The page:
Had it been built in numbers it would have been much harder for the Allies to win the war
|Ben Beekmasn, 26.02.2011|
I agree with those who say the war's outcome would have been the same whether the Japanese used the A7M Reppu, the Nakajima Ki-84, the Kawasaki Ki-100, the Mitsubishi J2-M3 or any other advanced airplane in quantity. The United States was at the same time also developing more powerful, faster, longer-ranged etc. aircraft which would overcome anything they met in combat as did the Hellcat and the Corsair. And with the huge manufacturing capacity of the Americans, a small country like Japan having the geographical size of California wouldn't have a chance at winning a protracted conflict. Indeed, the Japanese were well aware they couldn't win a long war. Their strategy from the beginning was to grab so much territory at the outset that the Allies would see the futility of trying to win it all back and would ask for a negotiated peace. The negotiations would result in Japan returning those territories they didn't really need (as in the Phillipines) but acquiring other territories that were rich in oil and natural resources (such as in the Dutch East Indies). Top Japanese militarists must have been astonished when it became apparent that the U.S. and England/Australia intended to pursue a long, costly, war to recover everything the Japanese had taken. Those Japanese Generals and Admirals who had spent time in the West, in London, Paris, Washington etc., must have known by mid-1942 that it was a war they couldn't possibly win. The militaristic spirit of "bushido" that these older upper-level officers had by than so thoroughly inculcated in the lower officer ranks made it impossible to stop their own war machine. The "youngsters" wanted to fight on regardless of the number of casualties. That is, until the atomic bombs came along and put an end to all arguments.
anyone who thinks that this aircraft would have changed history is dillusional. It would have expedited the new generatation of American aircraft like the F8F and the F80 if the A7M would have been produced in great numbers. I doubt the timeline would have changed much. The Focke-Wolfe 190 was still probably a better airplane.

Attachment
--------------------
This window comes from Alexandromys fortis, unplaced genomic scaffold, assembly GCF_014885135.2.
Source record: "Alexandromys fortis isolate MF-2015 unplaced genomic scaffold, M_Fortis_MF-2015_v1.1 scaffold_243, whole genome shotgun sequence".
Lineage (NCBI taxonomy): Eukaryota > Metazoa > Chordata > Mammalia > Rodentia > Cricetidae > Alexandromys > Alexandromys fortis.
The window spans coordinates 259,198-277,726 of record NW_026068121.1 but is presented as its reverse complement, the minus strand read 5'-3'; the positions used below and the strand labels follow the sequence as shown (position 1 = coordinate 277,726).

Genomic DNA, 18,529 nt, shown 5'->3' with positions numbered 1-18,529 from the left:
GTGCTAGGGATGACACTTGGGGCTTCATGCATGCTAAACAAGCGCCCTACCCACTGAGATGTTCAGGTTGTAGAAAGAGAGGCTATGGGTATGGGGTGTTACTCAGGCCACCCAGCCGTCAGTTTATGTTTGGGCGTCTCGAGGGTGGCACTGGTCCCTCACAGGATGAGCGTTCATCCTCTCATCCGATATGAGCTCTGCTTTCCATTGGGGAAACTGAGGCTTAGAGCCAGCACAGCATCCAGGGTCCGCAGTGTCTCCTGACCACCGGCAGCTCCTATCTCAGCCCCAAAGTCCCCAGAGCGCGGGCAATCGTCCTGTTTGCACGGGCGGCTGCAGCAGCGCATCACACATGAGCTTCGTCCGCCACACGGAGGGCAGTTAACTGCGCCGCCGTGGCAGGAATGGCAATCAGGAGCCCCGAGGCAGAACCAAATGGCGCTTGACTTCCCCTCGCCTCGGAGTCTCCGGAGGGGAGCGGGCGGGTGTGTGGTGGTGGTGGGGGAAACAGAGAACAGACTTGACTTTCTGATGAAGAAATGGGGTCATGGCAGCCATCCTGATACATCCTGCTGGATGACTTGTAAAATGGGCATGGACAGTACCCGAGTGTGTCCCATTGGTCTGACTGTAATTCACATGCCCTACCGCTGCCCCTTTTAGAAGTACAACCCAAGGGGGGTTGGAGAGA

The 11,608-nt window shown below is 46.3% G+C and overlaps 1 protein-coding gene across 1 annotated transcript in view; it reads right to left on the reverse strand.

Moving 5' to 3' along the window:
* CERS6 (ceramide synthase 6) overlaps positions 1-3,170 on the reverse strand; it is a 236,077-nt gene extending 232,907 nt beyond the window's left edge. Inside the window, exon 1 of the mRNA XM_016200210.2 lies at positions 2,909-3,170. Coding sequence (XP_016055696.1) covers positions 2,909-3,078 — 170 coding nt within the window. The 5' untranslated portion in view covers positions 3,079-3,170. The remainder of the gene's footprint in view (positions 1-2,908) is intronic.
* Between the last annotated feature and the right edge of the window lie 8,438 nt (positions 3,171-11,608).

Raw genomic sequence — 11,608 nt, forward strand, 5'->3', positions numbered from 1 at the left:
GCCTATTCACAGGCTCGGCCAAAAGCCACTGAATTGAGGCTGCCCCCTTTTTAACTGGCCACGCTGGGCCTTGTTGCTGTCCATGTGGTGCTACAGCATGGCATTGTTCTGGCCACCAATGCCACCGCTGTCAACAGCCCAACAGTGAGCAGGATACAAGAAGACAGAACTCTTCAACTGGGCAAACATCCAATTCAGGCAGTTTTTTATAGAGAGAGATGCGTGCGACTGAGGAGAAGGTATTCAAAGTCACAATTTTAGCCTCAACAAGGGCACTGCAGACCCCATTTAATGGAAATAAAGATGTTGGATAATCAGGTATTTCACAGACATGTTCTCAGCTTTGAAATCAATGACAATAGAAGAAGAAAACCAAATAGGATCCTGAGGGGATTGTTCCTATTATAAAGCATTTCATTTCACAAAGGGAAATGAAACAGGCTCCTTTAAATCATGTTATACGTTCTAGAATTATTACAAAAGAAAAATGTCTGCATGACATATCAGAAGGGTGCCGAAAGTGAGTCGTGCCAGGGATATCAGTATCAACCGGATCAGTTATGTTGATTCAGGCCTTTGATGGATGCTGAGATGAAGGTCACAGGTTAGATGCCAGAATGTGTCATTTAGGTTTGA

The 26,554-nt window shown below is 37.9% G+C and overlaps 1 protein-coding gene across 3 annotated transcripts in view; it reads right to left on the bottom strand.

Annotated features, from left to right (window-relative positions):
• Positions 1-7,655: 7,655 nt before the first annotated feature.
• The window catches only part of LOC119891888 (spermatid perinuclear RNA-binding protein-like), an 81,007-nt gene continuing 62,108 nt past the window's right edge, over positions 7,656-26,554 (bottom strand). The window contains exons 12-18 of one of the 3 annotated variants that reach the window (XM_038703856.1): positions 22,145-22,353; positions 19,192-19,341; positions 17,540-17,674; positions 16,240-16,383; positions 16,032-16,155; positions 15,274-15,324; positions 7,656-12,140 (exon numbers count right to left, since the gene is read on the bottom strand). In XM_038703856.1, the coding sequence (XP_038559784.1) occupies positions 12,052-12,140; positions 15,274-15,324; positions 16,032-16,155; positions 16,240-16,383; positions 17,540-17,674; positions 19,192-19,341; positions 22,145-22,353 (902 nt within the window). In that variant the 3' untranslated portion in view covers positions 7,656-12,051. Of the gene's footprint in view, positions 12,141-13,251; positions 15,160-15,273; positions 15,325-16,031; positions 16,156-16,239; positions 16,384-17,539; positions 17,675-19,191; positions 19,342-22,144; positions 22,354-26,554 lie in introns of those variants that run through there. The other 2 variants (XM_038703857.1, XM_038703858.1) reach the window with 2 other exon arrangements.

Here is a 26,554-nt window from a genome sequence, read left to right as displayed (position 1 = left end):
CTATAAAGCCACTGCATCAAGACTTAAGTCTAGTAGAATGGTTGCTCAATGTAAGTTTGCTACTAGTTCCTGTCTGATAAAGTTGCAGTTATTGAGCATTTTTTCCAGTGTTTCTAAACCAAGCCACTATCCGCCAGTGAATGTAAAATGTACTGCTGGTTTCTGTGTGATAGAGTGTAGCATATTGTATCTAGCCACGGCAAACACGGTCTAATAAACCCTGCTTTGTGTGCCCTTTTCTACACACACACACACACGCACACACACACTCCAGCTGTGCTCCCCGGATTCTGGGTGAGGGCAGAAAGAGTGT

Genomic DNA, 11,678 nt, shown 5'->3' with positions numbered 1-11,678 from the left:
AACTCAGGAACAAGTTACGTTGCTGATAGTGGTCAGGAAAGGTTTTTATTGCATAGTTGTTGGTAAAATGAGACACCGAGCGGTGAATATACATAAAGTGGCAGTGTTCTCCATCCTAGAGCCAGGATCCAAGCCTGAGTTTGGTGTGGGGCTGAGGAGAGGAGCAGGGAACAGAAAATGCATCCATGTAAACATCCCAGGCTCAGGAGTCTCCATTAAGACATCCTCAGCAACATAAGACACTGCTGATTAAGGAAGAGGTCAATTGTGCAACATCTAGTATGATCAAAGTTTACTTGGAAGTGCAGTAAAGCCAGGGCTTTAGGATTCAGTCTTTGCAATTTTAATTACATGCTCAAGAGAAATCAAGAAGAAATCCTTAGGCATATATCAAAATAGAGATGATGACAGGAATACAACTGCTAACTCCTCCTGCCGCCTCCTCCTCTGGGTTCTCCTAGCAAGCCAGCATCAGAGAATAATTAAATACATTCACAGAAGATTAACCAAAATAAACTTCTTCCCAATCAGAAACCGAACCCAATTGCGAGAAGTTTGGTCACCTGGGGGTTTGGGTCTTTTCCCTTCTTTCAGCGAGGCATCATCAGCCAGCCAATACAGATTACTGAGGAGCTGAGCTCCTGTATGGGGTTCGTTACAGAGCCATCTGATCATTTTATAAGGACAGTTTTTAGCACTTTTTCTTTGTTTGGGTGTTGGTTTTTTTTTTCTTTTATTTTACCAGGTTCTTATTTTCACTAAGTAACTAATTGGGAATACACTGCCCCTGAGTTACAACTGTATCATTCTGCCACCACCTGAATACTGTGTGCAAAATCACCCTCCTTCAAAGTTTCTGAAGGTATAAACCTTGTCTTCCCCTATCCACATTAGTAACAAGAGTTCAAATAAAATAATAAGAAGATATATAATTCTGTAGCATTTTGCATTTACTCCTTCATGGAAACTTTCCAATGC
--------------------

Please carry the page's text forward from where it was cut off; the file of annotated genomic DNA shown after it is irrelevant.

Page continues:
Guys, remember that the Ki-84 "Hayate" was equal to the Hellcat and Corsair in all respects, they just never got to fight at full potential due to a lack of skilled pilots and horrible fuel. Same with the Kawanishi N1K-J Shiden.
The A7M, if piloted by pilots with skill equal to their American counterparts, would've laid waste to anything the Allies could've put in the air in 1945. Period.
|MAXWELL POKU, 30.06.2010|
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I think that Jiro Horikoshi scaled the A6M up to adapt the 18 cylinder engine to good effect.
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In their successors to the Zero and the Wildcat, it is remarkable how Mitsubishi and Grumman produced very similar aircraft in the Reppu and Hellcat.
hellcat has its own night vision than a6m3 zero which is blind at night but if that era american got bearcat this planes would not survive and destroy
|Leo Rudnicki, 20.06.2009|
There were 8 prototype aircraft built. First flight October 1944. Earthquake in December 1944, followed by B-29's dropping bombs all over. Had US submarines not sunk all the tankers supplying oil to Japan, had they used convoy protection, had they enough tankers in the first place, had they planned to fight a longer war, Had they trained vastly greater numbers of good pilots (good teachers had all burned to death on 4 carriers off Midway), had Adm's Nagumo and Kurita not dithered, at Pearl and Leyte, they would have still lost. There was no myth of P-51 invincibility. Pilots died. There was an historical fact of P-51 superiority, not just plane but pilots as well. Actually, they lost the war at the 'canal, bushido versus semper fi. The planes were just machines that they used.
|sanjeet singh gill, 20.06.2009|
how to know that it is high in manuering?, and is there any video about this kind of aircraft?, and what is its maneuring angle? .Can it fight the p 51 d mustang this is wierd aircraft right.D anyone can answer ma please
I read that book "Samurai" by Saburo Sakai. Great book, He does mention the Reppu also the Shinden and Raiden (pg. 242). Participants on all sides had great skill and courage.
|Hiroyuki Takeuchi, 30.01.2009|
I had a chance to personally interview the late Lt.Cdr.(Ret) Yoshio Shiga who test flew the A6M1 prototype. He said the plane was very docile to fly. "A well mannered lady, compared to the N1K2-J Shiden-kai which was more of a tom-boy. "
Do you have any comments about this aircraft ?